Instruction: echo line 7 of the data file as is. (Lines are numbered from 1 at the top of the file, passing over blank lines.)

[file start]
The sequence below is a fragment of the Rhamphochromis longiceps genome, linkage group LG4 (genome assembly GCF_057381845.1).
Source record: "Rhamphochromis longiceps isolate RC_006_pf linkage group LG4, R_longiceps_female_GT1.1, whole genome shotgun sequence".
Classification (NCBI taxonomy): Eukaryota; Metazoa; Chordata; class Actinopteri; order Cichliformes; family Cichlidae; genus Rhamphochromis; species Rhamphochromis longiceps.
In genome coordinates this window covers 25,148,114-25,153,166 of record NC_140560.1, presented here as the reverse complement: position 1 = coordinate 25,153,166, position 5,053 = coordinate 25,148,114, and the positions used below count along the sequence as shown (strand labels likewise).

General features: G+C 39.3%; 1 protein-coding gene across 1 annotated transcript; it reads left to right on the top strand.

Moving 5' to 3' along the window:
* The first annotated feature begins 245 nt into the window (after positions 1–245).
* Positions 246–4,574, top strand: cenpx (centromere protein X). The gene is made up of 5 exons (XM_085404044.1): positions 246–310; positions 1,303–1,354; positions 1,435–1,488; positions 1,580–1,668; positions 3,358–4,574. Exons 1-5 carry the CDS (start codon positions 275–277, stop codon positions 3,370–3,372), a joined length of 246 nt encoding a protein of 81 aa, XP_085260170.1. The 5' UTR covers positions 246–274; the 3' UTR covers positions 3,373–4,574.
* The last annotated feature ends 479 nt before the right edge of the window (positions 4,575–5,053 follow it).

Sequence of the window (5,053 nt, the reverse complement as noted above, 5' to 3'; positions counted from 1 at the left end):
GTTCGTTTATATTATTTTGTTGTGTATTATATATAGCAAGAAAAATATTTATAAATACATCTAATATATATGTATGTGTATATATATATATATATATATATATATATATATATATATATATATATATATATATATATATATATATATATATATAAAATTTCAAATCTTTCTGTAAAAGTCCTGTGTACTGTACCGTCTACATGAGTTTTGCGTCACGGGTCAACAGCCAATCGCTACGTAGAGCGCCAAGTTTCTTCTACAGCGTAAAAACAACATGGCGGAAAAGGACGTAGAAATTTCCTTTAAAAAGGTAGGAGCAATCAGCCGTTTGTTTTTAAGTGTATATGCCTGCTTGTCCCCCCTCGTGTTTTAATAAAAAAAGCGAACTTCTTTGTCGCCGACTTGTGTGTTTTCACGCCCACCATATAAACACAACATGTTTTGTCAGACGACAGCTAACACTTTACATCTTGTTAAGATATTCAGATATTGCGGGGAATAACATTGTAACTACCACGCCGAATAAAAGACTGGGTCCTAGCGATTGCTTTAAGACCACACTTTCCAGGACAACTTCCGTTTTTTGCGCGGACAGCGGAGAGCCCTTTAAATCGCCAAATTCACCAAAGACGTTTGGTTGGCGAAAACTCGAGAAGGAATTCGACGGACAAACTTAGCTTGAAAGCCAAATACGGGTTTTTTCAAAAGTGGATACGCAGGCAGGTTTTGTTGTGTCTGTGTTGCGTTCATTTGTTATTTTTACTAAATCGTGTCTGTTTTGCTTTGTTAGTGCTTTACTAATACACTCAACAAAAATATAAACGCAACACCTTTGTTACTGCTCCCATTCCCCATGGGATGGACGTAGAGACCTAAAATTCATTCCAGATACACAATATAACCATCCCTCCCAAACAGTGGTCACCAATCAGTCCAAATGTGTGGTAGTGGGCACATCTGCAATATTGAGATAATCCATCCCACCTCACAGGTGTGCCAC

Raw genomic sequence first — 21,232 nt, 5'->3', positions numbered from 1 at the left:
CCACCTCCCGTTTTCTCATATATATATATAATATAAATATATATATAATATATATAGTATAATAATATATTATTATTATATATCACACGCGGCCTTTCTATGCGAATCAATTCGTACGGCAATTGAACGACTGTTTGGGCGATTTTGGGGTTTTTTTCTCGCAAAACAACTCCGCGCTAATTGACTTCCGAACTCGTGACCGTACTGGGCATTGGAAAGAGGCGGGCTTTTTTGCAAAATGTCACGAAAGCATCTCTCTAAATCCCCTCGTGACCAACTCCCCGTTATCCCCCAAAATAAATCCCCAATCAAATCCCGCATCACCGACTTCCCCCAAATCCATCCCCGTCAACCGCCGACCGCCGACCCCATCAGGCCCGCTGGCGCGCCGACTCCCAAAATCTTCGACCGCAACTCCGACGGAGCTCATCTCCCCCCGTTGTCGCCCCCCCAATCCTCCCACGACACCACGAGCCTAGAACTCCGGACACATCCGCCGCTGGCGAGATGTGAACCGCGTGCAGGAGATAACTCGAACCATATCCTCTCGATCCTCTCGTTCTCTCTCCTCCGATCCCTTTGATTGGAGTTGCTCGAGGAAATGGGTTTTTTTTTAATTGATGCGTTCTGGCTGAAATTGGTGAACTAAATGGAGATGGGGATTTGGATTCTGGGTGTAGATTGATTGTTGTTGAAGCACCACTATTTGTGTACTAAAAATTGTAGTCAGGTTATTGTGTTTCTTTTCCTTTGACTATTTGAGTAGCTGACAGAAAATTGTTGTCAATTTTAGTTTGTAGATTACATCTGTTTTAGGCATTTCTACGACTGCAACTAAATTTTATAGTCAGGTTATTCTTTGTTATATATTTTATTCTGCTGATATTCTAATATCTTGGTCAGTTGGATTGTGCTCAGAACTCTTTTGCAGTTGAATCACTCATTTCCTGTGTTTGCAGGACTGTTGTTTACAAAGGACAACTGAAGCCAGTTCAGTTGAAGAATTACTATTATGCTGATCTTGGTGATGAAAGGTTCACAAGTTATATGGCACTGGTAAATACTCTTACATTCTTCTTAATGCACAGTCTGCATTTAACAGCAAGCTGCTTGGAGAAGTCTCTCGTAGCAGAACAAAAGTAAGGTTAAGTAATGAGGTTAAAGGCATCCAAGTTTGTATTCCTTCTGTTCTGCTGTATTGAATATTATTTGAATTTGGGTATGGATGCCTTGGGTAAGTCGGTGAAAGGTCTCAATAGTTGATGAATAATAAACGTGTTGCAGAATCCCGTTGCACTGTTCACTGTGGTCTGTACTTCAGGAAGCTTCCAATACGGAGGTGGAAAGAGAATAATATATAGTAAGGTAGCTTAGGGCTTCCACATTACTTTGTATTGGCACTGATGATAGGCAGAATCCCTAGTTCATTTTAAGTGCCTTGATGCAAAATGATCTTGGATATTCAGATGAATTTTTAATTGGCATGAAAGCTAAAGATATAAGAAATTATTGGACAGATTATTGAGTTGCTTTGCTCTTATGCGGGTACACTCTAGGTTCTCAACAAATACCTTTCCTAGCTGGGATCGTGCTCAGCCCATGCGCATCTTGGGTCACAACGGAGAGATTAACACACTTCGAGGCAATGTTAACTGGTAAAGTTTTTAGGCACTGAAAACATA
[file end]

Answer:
* The first annotated feature begins 245 nt into the window (after positions 1–245).